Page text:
It seems fitting, therefore, that social media usage be maximised during this period when physical activism is limited in order to continue to unite and motivate the global community. Thunberg encouraged her 12 million social media followers on Instagram, Twitter and Facebook to simply pick up their placards at home and use hashtags such as #ClimateStrikeOnline and #FridaysForFuture to join the digital strike, posting on the thirteenth of March that ‘In a crisis we change our behaviour and adapt to the new circumstances for the greater good of society’.

This flexibility has been shown by many organisations; in Germany, for example, Fridays for Future saw the biggest digital strike ever on the 24th of April 2020 with over 230,000 participants. This included a global livestream featuring climate scientists and strikers on their YouTube channel. Fridays For Future has subsequently launched weekly ‘Talks for Future’ that comprise webinars and discussions with scientists, journalists, and activists in order to keep the conversation going. At POW UK, key actions that have taken place during lockdown have included lobbying MPs for a Just & Green Recovery Scotland, promoting Switch It Days, launching The POW Pledge and, together with the UK Climate Coalition, issuing The Time is Now Declaration.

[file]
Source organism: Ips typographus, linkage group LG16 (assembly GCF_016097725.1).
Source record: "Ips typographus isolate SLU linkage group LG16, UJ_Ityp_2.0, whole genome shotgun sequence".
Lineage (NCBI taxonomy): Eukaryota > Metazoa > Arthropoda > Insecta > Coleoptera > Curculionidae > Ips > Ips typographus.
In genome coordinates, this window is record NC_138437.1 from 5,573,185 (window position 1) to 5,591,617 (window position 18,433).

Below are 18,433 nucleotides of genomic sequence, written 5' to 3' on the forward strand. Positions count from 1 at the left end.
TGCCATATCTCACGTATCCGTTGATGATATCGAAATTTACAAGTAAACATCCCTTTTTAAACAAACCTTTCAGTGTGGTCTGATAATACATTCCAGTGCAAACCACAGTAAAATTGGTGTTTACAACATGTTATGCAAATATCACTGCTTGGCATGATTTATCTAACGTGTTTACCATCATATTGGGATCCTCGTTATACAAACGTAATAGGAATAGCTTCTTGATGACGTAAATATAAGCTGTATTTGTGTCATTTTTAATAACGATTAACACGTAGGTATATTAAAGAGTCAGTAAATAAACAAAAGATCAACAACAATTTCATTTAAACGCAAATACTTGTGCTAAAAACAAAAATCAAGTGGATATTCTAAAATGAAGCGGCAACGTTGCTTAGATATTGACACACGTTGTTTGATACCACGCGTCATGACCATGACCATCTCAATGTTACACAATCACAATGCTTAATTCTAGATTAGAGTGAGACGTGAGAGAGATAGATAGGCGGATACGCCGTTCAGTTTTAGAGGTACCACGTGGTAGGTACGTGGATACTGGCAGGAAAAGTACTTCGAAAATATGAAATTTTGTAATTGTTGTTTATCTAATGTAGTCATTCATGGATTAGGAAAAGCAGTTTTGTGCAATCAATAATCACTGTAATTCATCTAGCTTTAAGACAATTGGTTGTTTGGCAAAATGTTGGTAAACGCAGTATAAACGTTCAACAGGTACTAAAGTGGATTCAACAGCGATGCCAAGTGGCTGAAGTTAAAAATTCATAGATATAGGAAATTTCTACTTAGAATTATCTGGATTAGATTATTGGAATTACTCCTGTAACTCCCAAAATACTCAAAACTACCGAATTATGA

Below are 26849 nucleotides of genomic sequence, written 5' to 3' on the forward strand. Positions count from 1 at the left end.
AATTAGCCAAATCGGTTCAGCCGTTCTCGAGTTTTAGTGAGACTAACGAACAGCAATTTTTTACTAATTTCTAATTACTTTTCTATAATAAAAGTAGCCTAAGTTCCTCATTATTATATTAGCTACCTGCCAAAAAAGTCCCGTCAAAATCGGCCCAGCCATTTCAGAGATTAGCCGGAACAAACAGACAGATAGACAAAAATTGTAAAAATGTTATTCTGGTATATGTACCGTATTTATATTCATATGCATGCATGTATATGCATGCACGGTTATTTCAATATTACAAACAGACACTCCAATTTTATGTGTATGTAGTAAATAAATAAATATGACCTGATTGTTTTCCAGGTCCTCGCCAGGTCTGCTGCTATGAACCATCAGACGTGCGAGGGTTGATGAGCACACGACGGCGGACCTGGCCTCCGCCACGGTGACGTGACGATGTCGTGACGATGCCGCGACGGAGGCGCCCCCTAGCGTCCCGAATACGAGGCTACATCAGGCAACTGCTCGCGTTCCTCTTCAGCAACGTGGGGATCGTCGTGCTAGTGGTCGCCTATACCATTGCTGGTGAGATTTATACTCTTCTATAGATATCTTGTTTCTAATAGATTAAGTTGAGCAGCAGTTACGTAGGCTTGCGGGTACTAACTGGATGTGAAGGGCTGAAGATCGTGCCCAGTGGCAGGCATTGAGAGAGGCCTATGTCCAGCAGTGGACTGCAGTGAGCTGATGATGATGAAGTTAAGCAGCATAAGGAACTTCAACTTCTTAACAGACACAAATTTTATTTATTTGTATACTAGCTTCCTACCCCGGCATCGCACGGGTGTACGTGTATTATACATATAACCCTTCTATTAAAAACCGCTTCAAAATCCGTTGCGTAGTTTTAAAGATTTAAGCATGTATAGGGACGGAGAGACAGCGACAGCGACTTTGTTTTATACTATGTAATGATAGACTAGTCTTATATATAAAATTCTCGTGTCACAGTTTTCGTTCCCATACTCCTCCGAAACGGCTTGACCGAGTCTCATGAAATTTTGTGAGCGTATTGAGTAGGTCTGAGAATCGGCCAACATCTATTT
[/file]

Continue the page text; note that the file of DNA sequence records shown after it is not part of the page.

Follow Protect Our Winters UK on social media to keep up to date with important initiatives such as our POW Pledge

To mark the 50th anniversary of Earth Day on the 22nd April 2020, a livestream event was held that featured activists, celebrities and musicians coming together to raise awareness and to ‘flood the digital landscape with action’. Similarly, London Climate Action Week introduced a digital substitute between the 1st – 3rd of July, which brought together climate leadership from within London to discuss climate policy as a result of COVID-19. The second installment took place in November 2020, with a series of events that aimed to build the momentum for the rescheduled COP 26 next year. The POW UK team have been using this time for organisation and mobilisation, using this time to regroup and come back with a strong plan to demand climate justice at COP26.

The good news, therefore, is that our ever-increasing digital literacy means that we can adapt climate activism to promote positive change remotely, and the power of online activism combined with physical demonstrations when possible should not be underestimated.

Adapting physical climate action

Safe public demonstrations still play a key role in promoting climate justice
Image credit: @GreenpeaceNL

Nevertheless, while modern technology does provide us with the ability to take activism increasingly online, and continue informing ourselves about the climate crisis, the importance of tangible action and physical public demonstrations are still invaluable. We need urgent action to halt the irreversible damage being done to our planet. Fortunately, despite COVID-19 making many of the usual routes of physical action impossible, we have seen many ideas for innovative ways of making these causes known without putting anyone at risk or flouting government guidelines.